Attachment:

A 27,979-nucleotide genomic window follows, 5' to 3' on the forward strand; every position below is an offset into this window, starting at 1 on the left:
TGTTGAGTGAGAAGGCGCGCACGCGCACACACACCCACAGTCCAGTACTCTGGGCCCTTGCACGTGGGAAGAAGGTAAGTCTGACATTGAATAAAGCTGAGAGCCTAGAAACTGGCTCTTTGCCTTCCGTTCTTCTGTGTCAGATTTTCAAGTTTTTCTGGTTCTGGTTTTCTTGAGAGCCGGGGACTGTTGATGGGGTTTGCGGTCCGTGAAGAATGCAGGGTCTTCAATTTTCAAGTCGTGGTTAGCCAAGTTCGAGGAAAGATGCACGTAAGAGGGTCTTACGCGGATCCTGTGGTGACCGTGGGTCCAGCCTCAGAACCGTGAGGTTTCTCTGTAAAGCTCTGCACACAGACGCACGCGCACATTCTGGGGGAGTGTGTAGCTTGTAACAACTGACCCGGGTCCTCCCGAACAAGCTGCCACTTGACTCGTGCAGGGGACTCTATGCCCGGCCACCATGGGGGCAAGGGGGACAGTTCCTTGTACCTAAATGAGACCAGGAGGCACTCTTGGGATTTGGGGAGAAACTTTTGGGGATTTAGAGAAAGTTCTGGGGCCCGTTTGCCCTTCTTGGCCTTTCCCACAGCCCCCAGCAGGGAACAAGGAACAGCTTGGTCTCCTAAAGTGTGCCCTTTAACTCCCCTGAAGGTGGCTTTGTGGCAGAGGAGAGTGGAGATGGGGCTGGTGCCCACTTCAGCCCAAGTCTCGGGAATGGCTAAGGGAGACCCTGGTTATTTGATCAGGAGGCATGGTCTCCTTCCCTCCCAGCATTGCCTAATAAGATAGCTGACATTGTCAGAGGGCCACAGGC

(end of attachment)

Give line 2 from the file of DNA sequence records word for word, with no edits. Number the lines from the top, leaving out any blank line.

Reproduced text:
TGTTGAGTGAGAAGGCGCGCACGCGCACACACACCCACAGTCCAGTACTCTGGGCCCTTGCACGTGGGAAGAAGGTAAGTCTGACATTGAATAAAGCTGAGAGCCTAGAAACTGGCTCTTTGCCTTCCGTTCTTCTGTGTCAGATTTTCAAGTTTTTCTGGTTCTGGTTTTCTTGAGAGCCGGGGACTGTTGATGGGGTTTGCGGTCCGTGAAGAATGCAGGGTCTTCAATTTTCAAGTCGTGGTTAGCCAAGTTCGAGGAAAGATGCACGTAAGAGGGTCTTACGCGGATCCTGTGGTGACCGTGGGTCCAGCCTCAGAACCGTGAGGTTTCTCTGTAAAGCTCTGCACACAGACGCACGCGCACATTCTGGGGGAGTGTGTAGCTTGTAACAACTGACCCGGGTCCTCCCGAACAAGCTGCCACTTGACTCGTGCAGGGGACTCTATGCCCGGCCACCATGGGGGCAAGGGGGACAGTTCCTTGTACCTAAATGAGACCAGGAGGCACTCTTGGGATTTGGGGAGAAACTTTTGGGGATTTAGAGAAAGTTCTGGGGCCCGTTTGCCCTTCTTGGCCTTTCCCACAGCCCCCAGCAGGGAACAAGGAACAGCTTGGTCTCCTAAAGTGTGCCCTTTAACTCCCCTGAAGGTGGCTTTGTGGCAGAGGAGAGTGGAGATGGGGCTGGTGCCCACTTCAGCCCAAGTCTCGGGAATGGCTAAGGGAGACCCTGGTTATTTGATCAGGAGGCATGGTCTCCTTCCCTCCCAGCATTGCCTAATAAGATAGCTGACATTGTCAGAGGGCCACAGGC